Luiz Felipe Scolari has responded to reports suggesting he is under criminal investigation, saying, "if anything is wrong, it's not my fault."
The Brazilian coach—who recently named his squad for this summer's home-based World Cup—denied any wrongdoing during his first public statement since the news broke. Barry Hatton of the Associated Press, via the Republic, provides Scolari's quotes:
"I have correctly filed all my tax returns," said the man who led Brazil to World Cup success during the 2002 tournament. "In all the countries where I've worked, I've always declared my income. If anything is wrong, it's not my fault. I hope justice gets to the bottom of the facts."
As reported by BBC News, Scolari's investigation is "believed" to centre on the 2003-08 stint with the Portuguese national team. Hatton's article confirms "officials wouldn't say what the investigation is about," but unconfirmed reports are zoning in on tax-evasion claims.
Both Scolari's statement and the tweet of Sky News' Paul Kelso suggests this is likely:
Brazilian newspaper Folha de S.Paulo indicates the investigation comes after £5.7 million of unreported income is yet to be declared by Scolari, per David Kent of the Daily Mail.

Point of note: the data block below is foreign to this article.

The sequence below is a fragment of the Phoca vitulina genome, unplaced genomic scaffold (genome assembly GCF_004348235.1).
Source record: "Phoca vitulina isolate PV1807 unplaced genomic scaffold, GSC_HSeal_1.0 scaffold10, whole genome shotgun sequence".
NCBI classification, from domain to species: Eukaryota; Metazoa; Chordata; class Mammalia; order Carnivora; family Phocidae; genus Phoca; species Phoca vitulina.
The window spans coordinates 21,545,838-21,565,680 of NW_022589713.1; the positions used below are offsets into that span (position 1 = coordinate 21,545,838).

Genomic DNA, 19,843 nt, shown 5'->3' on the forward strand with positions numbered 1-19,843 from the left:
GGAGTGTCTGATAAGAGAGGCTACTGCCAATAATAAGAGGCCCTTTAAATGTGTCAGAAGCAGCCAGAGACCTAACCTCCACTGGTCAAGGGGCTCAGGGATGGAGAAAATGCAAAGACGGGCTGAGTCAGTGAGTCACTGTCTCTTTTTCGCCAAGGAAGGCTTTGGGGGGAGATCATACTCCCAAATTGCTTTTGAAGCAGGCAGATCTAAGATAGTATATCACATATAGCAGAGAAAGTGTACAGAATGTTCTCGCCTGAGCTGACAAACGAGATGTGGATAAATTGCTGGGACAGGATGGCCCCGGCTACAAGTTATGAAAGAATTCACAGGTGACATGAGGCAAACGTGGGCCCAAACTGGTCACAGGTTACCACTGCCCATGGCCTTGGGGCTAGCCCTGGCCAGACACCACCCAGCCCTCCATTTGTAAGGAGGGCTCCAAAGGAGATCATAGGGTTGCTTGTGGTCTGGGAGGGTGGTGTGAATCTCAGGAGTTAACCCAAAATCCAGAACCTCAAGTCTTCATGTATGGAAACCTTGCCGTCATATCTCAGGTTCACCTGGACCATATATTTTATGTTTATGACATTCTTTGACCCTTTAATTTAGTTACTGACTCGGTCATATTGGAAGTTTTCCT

Scolari, also known as Felipao, is under huge pressure to deliver World Cup glory in Brazil. The Samba Boys famously lost the 1950 final on their own turf and have failed to perform during the last two tournaments, creating an atmosphere of nervous expectation when this year's South American competition gets underway.
The 2002 victory remains Scolari's most famous moment. He also led Portugal to the runners-up spot at Euro 2004, which just so happened to take place in the Iberian country. Scolari also enjoyed success with Kuwait and has won trophies with clubs including Gremio, Palmeiras and Bunyodkor, with whom he captured the Uzbek league title.
Brazil's preparation threatens to be rocked by the claims of a criminal investigation. Scolari will have wanted no distractions heading into a World Cup that will see his every move scrutinised by the Brazilian public.
With just 29 days to go until kick-off, it seems Scolari is in for a bigger test than he ever imagined.
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